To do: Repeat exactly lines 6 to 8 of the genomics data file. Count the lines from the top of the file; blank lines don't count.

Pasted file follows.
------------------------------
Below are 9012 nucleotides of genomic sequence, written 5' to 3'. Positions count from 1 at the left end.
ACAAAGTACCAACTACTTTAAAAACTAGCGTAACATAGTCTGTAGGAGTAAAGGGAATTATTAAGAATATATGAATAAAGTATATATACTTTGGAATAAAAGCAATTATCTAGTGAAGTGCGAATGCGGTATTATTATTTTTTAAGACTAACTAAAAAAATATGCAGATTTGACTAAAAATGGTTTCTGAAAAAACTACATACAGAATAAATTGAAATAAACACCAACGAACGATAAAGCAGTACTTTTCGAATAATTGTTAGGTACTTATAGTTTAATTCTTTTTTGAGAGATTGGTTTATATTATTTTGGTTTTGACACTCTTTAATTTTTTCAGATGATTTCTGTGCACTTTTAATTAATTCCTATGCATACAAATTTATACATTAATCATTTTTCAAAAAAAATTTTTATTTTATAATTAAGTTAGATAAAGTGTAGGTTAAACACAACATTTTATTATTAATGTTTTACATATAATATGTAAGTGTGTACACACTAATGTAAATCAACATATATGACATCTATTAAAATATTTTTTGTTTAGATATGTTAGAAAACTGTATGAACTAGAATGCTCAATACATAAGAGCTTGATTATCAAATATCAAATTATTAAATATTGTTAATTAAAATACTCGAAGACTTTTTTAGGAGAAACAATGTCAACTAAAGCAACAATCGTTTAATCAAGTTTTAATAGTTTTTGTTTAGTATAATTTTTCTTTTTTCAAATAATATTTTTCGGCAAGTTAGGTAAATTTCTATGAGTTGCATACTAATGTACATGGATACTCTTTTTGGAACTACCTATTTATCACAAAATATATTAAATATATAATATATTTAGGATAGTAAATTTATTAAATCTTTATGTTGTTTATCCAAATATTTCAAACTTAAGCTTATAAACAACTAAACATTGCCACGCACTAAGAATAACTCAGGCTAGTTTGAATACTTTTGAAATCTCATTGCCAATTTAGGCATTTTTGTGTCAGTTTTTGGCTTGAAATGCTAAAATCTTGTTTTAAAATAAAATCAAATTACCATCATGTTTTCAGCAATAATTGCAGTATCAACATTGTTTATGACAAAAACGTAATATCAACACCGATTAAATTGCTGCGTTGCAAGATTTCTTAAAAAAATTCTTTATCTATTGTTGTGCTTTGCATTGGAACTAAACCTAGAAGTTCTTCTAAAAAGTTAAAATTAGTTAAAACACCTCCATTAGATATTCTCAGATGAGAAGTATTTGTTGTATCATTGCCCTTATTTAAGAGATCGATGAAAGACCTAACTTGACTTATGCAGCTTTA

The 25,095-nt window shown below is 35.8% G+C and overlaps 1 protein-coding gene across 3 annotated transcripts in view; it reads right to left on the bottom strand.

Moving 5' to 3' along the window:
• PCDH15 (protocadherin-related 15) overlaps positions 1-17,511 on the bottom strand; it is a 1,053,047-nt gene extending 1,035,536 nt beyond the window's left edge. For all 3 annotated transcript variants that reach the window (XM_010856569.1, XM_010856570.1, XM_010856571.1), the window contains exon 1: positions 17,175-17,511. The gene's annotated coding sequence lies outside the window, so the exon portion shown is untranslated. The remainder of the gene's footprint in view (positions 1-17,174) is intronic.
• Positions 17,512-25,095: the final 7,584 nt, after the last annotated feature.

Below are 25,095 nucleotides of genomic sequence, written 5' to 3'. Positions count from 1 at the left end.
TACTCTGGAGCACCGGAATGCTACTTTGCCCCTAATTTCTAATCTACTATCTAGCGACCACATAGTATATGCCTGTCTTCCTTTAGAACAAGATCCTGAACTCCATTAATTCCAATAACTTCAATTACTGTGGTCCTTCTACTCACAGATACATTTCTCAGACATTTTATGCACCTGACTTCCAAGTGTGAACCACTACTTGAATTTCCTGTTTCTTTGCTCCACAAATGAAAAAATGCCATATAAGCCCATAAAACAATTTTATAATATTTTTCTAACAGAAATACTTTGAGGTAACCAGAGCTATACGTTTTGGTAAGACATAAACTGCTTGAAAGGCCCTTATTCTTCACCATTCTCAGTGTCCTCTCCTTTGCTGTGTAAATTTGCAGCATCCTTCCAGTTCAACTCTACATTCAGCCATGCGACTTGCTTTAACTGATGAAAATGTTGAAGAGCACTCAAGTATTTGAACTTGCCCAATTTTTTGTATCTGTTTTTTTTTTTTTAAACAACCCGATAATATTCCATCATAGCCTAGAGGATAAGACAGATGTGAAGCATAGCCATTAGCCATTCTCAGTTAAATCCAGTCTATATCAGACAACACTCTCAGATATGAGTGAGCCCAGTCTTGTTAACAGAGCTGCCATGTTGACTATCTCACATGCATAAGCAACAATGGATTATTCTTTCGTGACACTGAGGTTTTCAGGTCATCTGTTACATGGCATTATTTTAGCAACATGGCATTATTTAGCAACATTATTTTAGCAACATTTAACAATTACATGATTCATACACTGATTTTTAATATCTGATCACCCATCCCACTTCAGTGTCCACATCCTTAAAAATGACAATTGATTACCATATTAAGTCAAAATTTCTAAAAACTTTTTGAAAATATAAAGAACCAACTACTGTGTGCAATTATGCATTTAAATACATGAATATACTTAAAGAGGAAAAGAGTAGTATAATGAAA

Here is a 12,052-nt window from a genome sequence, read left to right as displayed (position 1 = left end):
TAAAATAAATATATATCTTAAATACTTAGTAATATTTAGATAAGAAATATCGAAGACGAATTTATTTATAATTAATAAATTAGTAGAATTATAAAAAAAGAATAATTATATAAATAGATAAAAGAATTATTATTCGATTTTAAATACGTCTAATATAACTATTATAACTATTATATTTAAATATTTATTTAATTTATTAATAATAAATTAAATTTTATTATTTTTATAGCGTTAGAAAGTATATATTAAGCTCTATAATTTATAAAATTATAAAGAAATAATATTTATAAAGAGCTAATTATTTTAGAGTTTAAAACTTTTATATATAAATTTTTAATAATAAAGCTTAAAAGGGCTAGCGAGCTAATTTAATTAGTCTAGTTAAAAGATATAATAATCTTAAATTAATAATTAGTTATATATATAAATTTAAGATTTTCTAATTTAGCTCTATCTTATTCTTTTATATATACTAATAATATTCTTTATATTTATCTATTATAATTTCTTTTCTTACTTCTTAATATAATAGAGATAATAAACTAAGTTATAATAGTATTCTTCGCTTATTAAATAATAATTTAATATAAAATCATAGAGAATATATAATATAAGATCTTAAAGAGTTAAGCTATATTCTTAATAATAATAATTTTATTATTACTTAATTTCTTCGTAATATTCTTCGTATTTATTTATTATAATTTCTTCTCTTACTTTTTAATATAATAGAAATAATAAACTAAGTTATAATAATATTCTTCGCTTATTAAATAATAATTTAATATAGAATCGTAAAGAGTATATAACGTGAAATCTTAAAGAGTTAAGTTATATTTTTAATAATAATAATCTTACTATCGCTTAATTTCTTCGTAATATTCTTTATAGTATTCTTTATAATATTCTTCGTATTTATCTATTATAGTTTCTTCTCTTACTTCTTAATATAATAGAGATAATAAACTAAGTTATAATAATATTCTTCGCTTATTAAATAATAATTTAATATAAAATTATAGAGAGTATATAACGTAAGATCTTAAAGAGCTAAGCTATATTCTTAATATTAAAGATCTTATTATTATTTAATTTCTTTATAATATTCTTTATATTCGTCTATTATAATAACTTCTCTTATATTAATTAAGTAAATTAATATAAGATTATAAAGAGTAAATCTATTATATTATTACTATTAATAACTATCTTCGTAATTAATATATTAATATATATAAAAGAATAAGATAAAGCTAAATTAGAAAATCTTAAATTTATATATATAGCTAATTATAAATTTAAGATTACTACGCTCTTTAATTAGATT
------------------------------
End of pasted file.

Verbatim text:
• Positions 17,512-25,095: the final 7,584 nt, after the last annotated feature.

Below are 25,095 nucleotides of genomic sequence, written 5' to 3'. Positions count from 1 at the left end.
TACTCTGGAGCACCGGAATGCTACTTTGCCCCTAATTTCTAATCTACTATCTAGCGACCACATAGTATATGCCTGTCTTCCTTTAGAACAAGATCCTGAACTCCATTAATTCCAATAACTTCAATTACTGTGGTCCTTCTACTCACAGATACATTTCTCAGACATTTTATGCACCTGACTTCCAAGTGTGAACCACTACTTGAATTTCCTGTTTCTTTGCTCCACAAATGAAAAAATGCCATATAAGCCCATAAAACAATTTTATAATATTTTTCTAACAGAAATACTTTGAGGTAACCAGAGCTATACGTTTTGGTAAGACATAAACTGCTTGAAAGGCCCTTATTCTTCACCATTCTCAGTGTCCTCTCCTTTGCTGTGTAAATTTGCAGCATCCTTCCAGTTCAACTCTACATTCAGCCATGCGACTTGCTTTAACTGATGAAAATGTTGAAGAGCACTCAAGTATTTGAACTTGCCCAATTTTTTGTATCTGTTTTTTTTTTTTTAAACAACCCGATAATATTCCATCATAGCCTAGAGGATAAGACAGATGTGAAGCATAGCCATTAGCCATTCTCAGTTAAATCCAGTCTATATCAGACAACACTCTCAGATATGAGTGAGCCCAGTCTTGTTAACAGAGCTGCCATGTTGACTATCTCACATGCATAAGCAACAATGGATTATTCTTTCGTGACACTGAGGTTTTCAGGTCATCTGTTACATGGCATTATTTTAGCAACATGGCATTATTTAGCAACATTATTTTAGCAACATTTAACAATTACATGATTCATACACTGATTTTTAATATCTGATCACCCATCCCACTTCAGTGTCCACATCCTTAAAAATGACAATTGATTACCATATTAAGTCAAAATTTCTAAAAACTTTTTGAAAATATAAAGAACCAACTACTGTGTGCAATTATGCATTTAAATACATGAATATACTTAAAGAGGAAAAGAGTAGTATAATGAAA